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Thread: Laminated Bench Top Question

  1. #1
    Join Date
    Apr 2009
    Location
    Illinois
    Posts
    8

    Laminated Bench Top Question

    I am planning on making a roubo style workbench using a plan calling for two top assemblies measuring 3.5 x 11 x 66 inches. I do not presently have a good workbench. My objective is to build a functional workbench using, to the extent possible, materials I have on hand. I have a bunch of lumber leftover from old projects, as well as a salvaged 2 x 30 x 60 inch maple table top someone in my neighborhood had thrown out.

    I decided to build the base with 8/4 poplar I have on hand. (I actually have enough 8/4 poplar to build the top, but I don't think it would be a good idea to use poplar for the top.)

    As for the top assemblies, I have enough 8/4 maple and 8/4 ash on hand to make one top assembly from maple, and the other from ash. So one option is to use two species of wood for the top assemblies, but I don't think I want to do that. Another option is to purchase additional 8/4 maple or 8/4 ash for the second top assembly. Based on my research, it seems that if i went this route, maple is the way to go.

    However, since I have the material from the maple table top on hand, I am wondering if I could laminate that material for the second (rearmost) top assembly? The table top was constructed from maple pieces measure 2 x 1.5 x 60. The prior owner probably threw that top out after several of the glue lines failed. I think the top was glue starved during its original construction, as I was able to disassemble the top into individual strips with minimal effort.

    After milling the strips from the old top, would it be a good idea to glue up two 11 inch wide slabs, probably each around 1.75 inches thick, then glue those two slabs together, and then dimension that glue up down to final size? If I did this use the material I have on hand, I would end up with a top assembly about 59 inches long, which seems a bit short, and is short for my plan.

    To increase the length of the top, I could cut the ends of the maple strips at a 45 degree angle, and butt pieces together to make longer strips. If I were to do this, i would use random length strips so the butt joint are not all in one place. I would also orient the grain direction of the strips consistently, and orient the 45 degree butt joints so they run from top left to bottom right, to facilitate running the top through my planer.

    Is laminating the top as described above a good idea, or will wood movement be an issue?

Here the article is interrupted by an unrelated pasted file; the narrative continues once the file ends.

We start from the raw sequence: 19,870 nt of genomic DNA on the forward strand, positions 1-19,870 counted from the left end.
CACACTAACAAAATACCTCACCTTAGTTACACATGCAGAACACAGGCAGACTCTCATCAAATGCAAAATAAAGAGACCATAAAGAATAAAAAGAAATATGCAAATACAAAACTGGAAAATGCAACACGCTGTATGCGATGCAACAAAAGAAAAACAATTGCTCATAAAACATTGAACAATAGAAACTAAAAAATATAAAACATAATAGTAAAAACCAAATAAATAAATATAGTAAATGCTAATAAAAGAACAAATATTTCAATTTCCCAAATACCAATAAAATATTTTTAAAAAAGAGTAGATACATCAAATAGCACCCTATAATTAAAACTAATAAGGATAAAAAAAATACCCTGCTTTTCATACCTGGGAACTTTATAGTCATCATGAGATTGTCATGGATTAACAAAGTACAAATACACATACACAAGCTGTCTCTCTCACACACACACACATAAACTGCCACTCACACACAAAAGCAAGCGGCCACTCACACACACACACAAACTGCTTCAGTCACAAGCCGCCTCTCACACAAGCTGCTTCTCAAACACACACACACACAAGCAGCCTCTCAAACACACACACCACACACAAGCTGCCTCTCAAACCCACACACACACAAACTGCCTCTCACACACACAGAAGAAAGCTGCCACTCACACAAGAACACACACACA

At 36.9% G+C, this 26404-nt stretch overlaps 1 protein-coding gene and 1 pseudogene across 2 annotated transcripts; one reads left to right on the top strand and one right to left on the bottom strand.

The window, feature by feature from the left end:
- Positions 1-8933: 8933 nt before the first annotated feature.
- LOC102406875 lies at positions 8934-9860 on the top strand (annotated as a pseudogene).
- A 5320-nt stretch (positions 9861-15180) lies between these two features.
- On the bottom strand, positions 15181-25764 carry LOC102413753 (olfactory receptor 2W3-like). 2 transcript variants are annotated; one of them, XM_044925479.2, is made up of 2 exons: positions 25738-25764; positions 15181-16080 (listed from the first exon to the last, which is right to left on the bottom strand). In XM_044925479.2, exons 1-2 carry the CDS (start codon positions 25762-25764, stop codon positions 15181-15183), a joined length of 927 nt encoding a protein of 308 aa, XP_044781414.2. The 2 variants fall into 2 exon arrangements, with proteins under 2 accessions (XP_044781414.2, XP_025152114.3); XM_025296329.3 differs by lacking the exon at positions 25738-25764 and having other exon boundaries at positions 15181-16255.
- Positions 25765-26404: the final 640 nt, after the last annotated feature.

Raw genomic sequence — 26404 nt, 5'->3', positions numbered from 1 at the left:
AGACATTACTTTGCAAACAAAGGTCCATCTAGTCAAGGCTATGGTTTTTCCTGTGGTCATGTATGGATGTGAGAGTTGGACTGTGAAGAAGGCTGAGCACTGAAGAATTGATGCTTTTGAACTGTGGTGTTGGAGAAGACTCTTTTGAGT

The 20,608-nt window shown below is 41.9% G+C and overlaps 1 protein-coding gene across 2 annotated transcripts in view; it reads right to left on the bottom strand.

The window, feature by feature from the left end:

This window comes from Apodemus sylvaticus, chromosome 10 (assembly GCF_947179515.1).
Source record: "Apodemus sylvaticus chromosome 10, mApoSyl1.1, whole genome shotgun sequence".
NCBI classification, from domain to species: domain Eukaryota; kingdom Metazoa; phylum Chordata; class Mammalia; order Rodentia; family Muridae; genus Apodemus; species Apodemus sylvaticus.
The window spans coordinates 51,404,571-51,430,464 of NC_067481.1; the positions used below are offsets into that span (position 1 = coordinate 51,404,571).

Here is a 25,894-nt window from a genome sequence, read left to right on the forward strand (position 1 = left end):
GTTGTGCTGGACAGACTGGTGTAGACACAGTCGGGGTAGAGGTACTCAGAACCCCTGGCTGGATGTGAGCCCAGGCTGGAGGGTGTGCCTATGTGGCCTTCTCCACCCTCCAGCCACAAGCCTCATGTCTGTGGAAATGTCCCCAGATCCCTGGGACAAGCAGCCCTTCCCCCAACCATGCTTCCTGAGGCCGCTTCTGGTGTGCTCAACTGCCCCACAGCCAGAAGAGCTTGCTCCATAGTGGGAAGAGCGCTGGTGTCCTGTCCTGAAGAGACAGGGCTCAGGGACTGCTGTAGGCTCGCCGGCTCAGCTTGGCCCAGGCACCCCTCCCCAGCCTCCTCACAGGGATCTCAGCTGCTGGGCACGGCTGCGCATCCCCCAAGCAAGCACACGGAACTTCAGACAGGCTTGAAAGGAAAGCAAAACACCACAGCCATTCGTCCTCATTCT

Also, while my plan calls for a 66 inch long top, I could go longer if 66 inches is too short. Thoughts on top length are appreciated.

    Thanks in advance your your feedback.

    Stan
    Stan Figura

  2. #2
    Join Date
    Nov 2009
    Location
    Peoria, IL
    Posts
    3,021
    I'm not a fan of laminating 2 wider boards together to make a thick beam. All are other laminations are usually a balanced glue of odd numbers of layers. I would laminate the boards in a edge grain slab.

  3. #3
    Join Date
    Apr 2009
    Location
    Illinois
    Posts
    8
    I think what you are essentially recommending is that I glue the table top back together, cut it down to pieces just over 3.5 inches wide (i.e. the thickness of the desired top), flip those pieces 90 degrees, and glue them together for the top. Is that right?
    Stan Figura

  4. #4
    Because benches were often made of air dried wood ; and were often wiped down with damp ,or wet cloth ,a lot of the old ones show
    big open ‘cracks’ and some reglueing . I used air dried beech and hand scraped each piece in the middle and it has held up well. Glued up
    sections 5 or 6 inches wide then jointed the edges and glued up the sections. It has held up well.

  5. #5
    Join Date
    Dec 2006
    Location
    Warwick, RI
    Posts
    670
    I've always had a soft wood bench and never understood the importance of using expensive hardwoods. It's a bench and it works, like a bench. I know if money was no object, I'd have a giant hardwood slab just because I could. I love my Home Depot spruce lumber top.

  6. #6
    Join Date
    Feb 2003
    Location
    Toronto, ON
    Posts
    544
    I kind of agree with Richard Hutchings - but for different reasons....

    I've read the softwood top will actually contribute some grip to your material while you're working on it. It's supposed to offer a little more "spring."

    This might be sacrilege to the hardwood bench top fans but it could be worth looking into - Chris Schwartz is very open about sharing his research.
    Howard Rosenberg

  7. #7
    Join Date
    Mar 2003
    Location
    SE PA - Central Bucks County
    Posts
    61,320
    On hardwood vs softwood...keep in mind that some hardwoods are soft and some softwoods are hard. Spruce/fir, etc., can be pretty darn "hard" and provide a very durable work surface while also being economical. For folks who want to use hardwoods, "soft maple" is also pretty darn hard and often attractively priced, too.
    --

    The most expensive tool is the one you buy "cheaply" and often...

  8. #8
    Join Date
    Apr 2007
    Location
    central NC
    Posts
    916
    I used douglas fir 4/4s from home centers for my laminated top. It took numerous trips to all the local big orange and the blue to find enough without pith or too many knots. Then I stickered them for a couple more months till they stopped losing weight. I built a split top based on ideas from Schwartz, and Benchcrafted website. The DF has been fine. Pine for the lags and stretchers. Good luck. Building a first bench is a learning experience. Enjoy it then enjoy using it.

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